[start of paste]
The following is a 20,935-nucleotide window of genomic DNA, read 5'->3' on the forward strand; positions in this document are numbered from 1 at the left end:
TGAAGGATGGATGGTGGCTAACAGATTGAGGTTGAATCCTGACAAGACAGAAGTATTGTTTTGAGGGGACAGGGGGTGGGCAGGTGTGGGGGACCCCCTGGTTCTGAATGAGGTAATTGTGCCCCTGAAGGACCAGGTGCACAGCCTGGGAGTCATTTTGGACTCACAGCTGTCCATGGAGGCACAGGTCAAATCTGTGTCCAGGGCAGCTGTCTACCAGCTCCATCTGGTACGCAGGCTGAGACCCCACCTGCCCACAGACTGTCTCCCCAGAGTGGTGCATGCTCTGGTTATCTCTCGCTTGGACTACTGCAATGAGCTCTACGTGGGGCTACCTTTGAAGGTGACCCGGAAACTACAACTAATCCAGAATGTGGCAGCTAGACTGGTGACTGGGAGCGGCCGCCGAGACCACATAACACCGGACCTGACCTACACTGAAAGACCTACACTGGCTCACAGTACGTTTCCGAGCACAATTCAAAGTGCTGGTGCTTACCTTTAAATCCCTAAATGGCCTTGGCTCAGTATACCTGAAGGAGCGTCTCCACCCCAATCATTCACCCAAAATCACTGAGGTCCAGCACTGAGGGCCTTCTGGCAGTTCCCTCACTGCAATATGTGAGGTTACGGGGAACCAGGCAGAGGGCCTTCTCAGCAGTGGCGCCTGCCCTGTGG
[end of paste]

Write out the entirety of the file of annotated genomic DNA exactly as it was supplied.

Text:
The following is a 20,935-nucleotide window of genomic DNA, read 5'->3' on the forward strand; positions in this document are numbered from 1 at the left end:
TGAAGGATGGATGGTGGCTAACAGATTGAGGTTGAATCCTGACAAGACAGAAGTATTGTTTTGAGGGGACAGGGGGTGGGCAGGTGTGGGGGACCCCCTGGTTCTGAATGAGGTAATTGTGCCCCTGAAGGACCAGGTGCACAGCCTGGGAGTCATTTTGGACTCACAGCTGTCCATGGAGGCACAGGTCAAATCTGTGTCCAGGGCAGCTGTCTACCAGCTCCATCTGGTACGCAGGCTGAGACCCCACCTGCCCACAGACTGTCTCCCCAGAGTGGTGCATGCTCTGGTTATCTCTCGCTTGGACTACTGCAATGAGCTCTACGTGGGGCTACCTTTGAAGGTGACCCGGAAACTACAACTAATCCAGAATGTGGCAGCTAGACTGGTGACTGGGAGCGGCCGCCGAGACCACATAACACCGGACCTGACCTACACTGAAAGACCTACACTGGCTCACAGTACGTTTCCGAGCACAATTCAAAGTGCTGGTGCTTACCTTTAAATCCCTAAATGGCCTTGGCTCAGTATACCTGAAGGAGCGTCTCCACCCCAATCATTCACCCAAAATCACTGAGGTCCAGCACTGAGGGCCTTCTGGCAGTTCCCTCACTGCAATATGTGAGGTTACGGGGAACCAGGCAGAGGGCCTTCTCAGCAGTGGCGCCTGCCCTGTGG